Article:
Web Security. A Step-by-Step Reference Guide. By Lincoln Stein. Addison Wesley Longman, Inc. 1998. 436 pages. Bibliography and index. 29.95 ISBN 0-201-63489-9 LoC TK5105.59.S74
The author of "How to Set Up and Maintain a Web Site" has produced a wonderful companion to it with this new book. A very readable and practical work, it gives clear instructions to the reader on how, and why, to make a web site as secure as possible (although we all know that is a moving target). If you have not given much thought to securing your web site, this is a good place to start. If you have given it some thought, this book will serve as a checklist and will probably show you one or two items you may have missed. The World Wide Web Security FAQ, authored and maintained by Stein, was the basis for this guide, but it is goes well beyond the FAQ.
The book is organized into three main parts, (1) Document Confidentiality, (2) Client-Side Security and (3) Server-Side Security. Chapter one is a short introduction to web security. Chapter two, the usual introduction to cryptography, and chapter three, a good introduction to SSL (secure socket layer), SET (secure electronic transactions) and other digital payment systems make up Part 1. Part 2 contains chapters four, more on SSL, chapter 5, ActiveX, and chapter 6, web privacy. The ActiceX section is particularly worth reading if you are using it at your site. The design problems unique ActiveX are brought out so that anyone can understand them. This only uses up about 150 pages of the book, the bulk of the book is in Part 3. All of the chapters have resource lists (on-line and in print), as well as a handy checklist of the things you should have learned while reading the chapter.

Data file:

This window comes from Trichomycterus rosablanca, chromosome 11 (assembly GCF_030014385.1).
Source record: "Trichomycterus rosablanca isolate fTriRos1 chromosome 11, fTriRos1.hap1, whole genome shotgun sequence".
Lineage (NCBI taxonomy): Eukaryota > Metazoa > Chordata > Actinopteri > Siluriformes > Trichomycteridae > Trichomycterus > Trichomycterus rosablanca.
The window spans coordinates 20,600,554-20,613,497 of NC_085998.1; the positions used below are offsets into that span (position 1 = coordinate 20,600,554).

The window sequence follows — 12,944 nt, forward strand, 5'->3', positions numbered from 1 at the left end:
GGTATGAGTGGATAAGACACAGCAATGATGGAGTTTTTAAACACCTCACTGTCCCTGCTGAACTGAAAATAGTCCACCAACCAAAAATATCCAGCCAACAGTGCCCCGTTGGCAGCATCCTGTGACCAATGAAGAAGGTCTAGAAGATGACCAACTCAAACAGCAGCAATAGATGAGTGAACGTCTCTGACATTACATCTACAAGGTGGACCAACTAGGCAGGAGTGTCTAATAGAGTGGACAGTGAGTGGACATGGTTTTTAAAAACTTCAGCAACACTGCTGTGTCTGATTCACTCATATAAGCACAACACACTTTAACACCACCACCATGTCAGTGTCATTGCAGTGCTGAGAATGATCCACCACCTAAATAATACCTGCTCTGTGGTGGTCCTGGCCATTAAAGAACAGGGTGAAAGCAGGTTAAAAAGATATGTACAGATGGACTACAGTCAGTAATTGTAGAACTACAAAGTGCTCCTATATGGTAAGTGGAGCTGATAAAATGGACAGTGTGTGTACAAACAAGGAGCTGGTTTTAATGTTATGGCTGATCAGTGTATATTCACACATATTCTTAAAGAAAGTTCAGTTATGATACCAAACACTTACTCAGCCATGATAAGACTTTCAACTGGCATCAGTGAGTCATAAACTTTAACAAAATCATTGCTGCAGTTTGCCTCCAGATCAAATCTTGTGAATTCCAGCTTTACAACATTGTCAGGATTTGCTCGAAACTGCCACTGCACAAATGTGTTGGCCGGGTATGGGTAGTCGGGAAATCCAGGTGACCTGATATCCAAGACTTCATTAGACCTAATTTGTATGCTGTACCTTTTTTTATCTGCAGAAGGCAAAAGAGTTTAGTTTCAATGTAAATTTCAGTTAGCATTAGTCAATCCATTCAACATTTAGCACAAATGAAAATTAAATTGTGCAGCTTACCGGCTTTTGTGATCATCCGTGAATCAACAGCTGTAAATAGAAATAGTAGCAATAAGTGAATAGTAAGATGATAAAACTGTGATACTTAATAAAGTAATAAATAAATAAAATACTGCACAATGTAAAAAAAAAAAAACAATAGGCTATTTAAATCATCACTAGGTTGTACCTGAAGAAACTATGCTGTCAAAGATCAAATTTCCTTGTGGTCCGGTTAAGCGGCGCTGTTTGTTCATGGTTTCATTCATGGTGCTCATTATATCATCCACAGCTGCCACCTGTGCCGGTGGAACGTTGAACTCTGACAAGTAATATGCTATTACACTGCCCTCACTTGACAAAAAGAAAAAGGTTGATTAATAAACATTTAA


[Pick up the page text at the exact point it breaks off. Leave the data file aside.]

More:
Part 3 is composed of chapter seven through fourteen. The expected chapters on servers and security are present, but he has gone a step further to include Windows NT web servers, with all of the associated idiosyncrasies. He devotes a chapter to access controls and another to certificate based access controls, one of a number of places that SSL appears in the book. Stein takes the reader through the process of using certificates and even becoming your own certifying authority.
One of the best chapter is twelve, where CGI scripting is presented. No web site worth its salt can ignore this topic. He gives lots of excellent examples of code and improved approaches to common mistakes that leave the door open for the bad guys to come through. I especially like his explanations that really show the reader why something is a problem, not just a statement that it is a problem. He has achieved his goal making this book a practical tool that is actually useful. He seems to prefer Perl for his scripting language, providing a perl script to torture test your web server for some basic problems. He emphasizes logging of events and reading logs, one of those important but disliked, system administrator tasks.
The last two chapters cover higher level security management of a web site that can be easily overlooked. If you have more than a couple of people writing web pages for your site you run into problems of providing different levels of access, both on site and off site. There is a chapter on remote authoring and administration and the last chapter deals with firewalls and web sites, completing the package. He gives good advice on the appropriate approaches to handling web authors.
While no book covers everything, and certainly not in enough detail, this one does a fine job of covering base line security for your web site. I put this one right next to his "How to Set Up and Maintain a Web Site" on my book shelf, with a space for his next book. Stein is making valuable contributions to solutions for web security making him worth reading.